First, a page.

Thompsons life experience has offered him a window into what he sees as the underlying issue of unrest throughout the country: a need for security. When security is lacking, the fear that might arise can be volatile.
Ive been in more fights than I care to remember, growing up as a kid in a rough place, he said. People have a fight-or-flight instinct. My instinct is always to fight.
While that individual gumption was essential to his climb from poverty to the middle class, Thompson does not support the American edict to pull yourself by your bootstraps.
It was progressive programs that allowed me to get out of poverty, he said. I had [free school] lunches growing up. We were on welfare a lot of times. I can remember standing in line for government cheese and butter. His college education, too, was supported by public programs such as Pell grants and government-backed school loans.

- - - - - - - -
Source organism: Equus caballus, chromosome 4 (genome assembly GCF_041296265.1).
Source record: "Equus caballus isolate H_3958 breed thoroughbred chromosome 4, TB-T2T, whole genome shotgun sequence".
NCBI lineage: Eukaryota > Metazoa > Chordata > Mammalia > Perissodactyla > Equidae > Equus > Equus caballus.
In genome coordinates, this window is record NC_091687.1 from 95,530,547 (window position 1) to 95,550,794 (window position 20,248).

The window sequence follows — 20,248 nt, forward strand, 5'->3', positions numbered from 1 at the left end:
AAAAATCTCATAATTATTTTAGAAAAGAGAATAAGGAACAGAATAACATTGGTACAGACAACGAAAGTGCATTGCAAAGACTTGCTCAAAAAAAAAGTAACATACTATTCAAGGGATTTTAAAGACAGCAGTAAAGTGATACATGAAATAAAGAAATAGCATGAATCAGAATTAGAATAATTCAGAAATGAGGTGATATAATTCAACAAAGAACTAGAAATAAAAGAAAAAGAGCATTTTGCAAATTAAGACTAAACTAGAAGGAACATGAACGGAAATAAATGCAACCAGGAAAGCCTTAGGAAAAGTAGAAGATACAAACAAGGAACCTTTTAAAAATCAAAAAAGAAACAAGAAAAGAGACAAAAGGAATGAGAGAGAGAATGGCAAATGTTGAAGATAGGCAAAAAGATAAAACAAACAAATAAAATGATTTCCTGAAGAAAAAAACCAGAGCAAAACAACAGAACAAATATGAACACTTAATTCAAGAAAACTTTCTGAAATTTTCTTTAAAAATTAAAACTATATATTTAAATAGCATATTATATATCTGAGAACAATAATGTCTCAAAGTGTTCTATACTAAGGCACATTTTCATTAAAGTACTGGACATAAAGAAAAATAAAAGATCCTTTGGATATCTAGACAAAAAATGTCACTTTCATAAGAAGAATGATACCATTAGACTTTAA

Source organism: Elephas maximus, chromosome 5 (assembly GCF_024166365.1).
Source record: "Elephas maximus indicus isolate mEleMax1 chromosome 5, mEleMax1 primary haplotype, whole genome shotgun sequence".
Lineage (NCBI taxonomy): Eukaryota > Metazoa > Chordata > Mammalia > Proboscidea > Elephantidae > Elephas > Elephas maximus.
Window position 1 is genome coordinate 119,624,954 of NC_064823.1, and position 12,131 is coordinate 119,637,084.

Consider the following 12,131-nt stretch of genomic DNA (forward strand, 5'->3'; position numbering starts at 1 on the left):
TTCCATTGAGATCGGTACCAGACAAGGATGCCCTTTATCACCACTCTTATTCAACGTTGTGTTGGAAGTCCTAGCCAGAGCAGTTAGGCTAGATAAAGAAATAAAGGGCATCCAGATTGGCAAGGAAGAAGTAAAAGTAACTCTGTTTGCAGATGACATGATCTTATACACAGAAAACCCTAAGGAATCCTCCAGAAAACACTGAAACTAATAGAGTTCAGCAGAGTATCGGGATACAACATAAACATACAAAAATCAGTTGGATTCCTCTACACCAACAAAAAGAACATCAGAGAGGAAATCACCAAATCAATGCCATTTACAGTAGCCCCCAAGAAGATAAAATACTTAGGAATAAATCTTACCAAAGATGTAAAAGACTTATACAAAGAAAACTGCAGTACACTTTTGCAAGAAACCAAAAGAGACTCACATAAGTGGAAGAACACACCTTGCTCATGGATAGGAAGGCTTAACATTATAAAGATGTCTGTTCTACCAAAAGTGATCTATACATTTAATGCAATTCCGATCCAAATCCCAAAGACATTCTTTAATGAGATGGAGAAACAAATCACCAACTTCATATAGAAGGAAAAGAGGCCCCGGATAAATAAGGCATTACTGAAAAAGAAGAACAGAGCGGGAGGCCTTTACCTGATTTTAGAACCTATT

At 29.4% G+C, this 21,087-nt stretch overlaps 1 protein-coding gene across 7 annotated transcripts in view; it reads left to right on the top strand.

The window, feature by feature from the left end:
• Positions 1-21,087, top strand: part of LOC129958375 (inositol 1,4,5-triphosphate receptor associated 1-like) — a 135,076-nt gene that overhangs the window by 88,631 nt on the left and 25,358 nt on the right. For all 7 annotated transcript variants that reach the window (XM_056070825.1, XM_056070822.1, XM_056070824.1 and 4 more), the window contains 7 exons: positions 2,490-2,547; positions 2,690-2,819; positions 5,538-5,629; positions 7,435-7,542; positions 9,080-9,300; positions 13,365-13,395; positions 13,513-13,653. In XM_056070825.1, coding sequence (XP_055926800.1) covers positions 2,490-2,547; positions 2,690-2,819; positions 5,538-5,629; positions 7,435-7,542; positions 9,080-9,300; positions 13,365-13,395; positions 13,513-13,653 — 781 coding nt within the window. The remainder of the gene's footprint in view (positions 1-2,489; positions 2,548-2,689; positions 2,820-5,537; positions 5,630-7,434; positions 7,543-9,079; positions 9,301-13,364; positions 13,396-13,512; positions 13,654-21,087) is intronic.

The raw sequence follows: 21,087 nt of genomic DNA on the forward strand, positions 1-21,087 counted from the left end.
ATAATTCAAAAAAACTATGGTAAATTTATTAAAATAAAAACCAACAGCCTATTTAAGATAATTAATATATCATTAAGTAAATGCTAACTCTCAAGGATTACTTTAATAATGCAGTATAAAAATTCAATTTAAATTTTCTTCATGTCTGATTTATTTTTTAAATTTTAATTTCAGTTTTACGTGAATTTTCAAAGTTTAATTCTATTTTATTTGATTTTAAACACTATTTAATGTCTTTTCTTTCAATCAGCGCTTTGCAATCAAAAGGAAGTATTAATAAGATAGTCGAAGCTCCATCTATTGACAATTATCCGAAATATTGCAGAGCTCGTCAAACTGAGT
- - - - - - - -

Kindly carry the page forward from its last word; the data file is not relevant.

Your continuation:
Thompsons liberalism is rooted in a desire for a more equal world in both economic and social terms.
I saw racism in my own family growing up, and I didnt like it, he said. He recalled a night out in Washington DC with black friends he had made in the military. To his astonishment, they couldnt hail a cab, but cabs came right to him.
His first civil rights case was against the Wichita police department, whose officer had beaten a black male teenager so badly he was in intensive care for six weeks. Thompson settled the case for just under $1m, and similar cases started coming his way.
It wasnt until Sanders populist run for president, though, that Thompson was inspired to run for office. With a 12-year-old daughter, Brownback for governor, and Trump newly in the Oval Office, he felt a call to action.
Before running as a Democrat, for years Thompson had been registered as an independent, then as a Republican in order to influence that partys Kansas primaries. He wished party labels would be removed from ballots so that people had to educate themselves about the candidates rather than blindly check boxes for their team.
Those labels of Democrat or Republican should be maybe a general guideline, but it definitely shouldnt define how you vote or define a person, he said. Because theres going to be lots of different shades in there.